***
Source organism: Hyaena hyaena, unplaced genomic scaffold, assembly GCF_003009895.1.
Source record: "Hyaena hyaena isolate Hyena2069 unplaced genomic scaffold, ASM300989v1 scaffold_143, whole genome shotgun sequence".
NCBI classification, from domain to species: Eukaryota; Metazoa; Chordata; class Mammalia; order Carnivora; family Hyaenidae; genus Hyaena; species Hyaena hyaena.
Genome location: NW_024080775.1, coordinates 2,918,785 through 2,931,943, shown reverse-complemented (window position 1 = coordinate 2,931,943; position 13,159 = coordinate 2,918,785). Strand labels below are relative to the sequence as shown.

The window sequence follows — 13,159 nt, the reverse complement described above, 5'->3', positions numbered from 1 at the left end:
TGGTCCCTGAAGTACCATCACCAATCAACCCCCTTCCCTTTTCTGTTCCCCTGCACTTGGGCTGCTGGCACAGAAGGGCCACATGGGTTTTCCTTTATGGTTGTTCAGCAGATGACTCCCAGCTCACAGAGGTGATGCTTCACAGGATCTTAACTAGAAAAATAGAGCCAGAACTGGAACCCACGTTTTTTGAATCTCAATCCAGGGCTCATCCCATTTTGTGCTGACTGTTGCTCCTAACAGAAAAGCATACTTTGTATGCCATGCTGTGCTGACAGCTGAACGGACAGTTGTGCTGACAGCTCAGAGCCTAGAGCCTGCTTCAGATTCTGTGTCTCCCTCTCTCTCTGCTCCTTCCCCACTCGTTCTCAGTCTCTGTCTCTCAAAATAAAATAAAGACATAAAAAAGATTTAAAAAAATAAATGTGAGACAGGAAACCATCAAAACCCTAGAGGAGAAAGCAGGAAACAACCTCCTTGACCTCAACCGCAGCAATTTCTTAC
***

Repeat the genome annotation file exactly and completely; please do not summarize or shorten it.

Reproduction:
Source organism: Hyaena hyaena, unplaced genomic scaffold, assembly GCF_003009895.1.
Source record: "Hyaena hyaena isolate Hyena2069 unplaced genomic scaffold, ASM300989v1 scaffold_143, whole genome shotgun sequence".
NCBI classification, from domain to species: Eukaryota; Metazoa; Chordata; class Mammalia; order Carnivora; family Hyaenidae; genus Hyaena; species Hyaena hyaena.
Genome location: NW_024080775.1, coordinates 2,918,785 through 2,931,943, shown reverse-complemented (window position 1 = coordinate 2,931,943; position 13,159 = coordinate 2,918,785). Strand labels below are relative to the sequence as shown.

The window sequence follows — 13,159 nt, the reverse complement described above, 5'->3', positions numbered from 1 at the left end:
TGGTCCCTGAAGTACCATCACCAATCAACCCCCTTCCCTTTTCTGTTCCCCTGCACTTGGGCTGCTGGCACAGAAGGGCCACATGGGTTTTCCTTTATGGTTGTTCAGCAGATGACTCCCAGCTCACAGAGGTGATGCTTCACAGGATCTTAACTAGAAAAATAGAGCCAGAACTGGAACCCACGTTTTTTGAATCTCAATCCAGGGCTCATCCCATTTTGTGCTGACTGTTGCTCCTAACAGAAAAGCATACTTTGTATGCCATGCTGTGCTGACAGCTGAACGGACAGTTGTGCTGACAGCTCAGAGCCTAGAGCCTGCTTCAGATTCTGTGTCTCCCTCTCTCTCTGCTCCTTCCCCACTCGTTCTCAGTCTCTGTCTCTCAAAATAAAATAAAGACATAAAAAAGATTTAAAAAAATAAATGTGAGACAGGAAACCATCAAAACCCTAGAGGAGAAAGCAGGAAACAACCTCCTTGACCTCAACCGCAGCAATTTCTTAC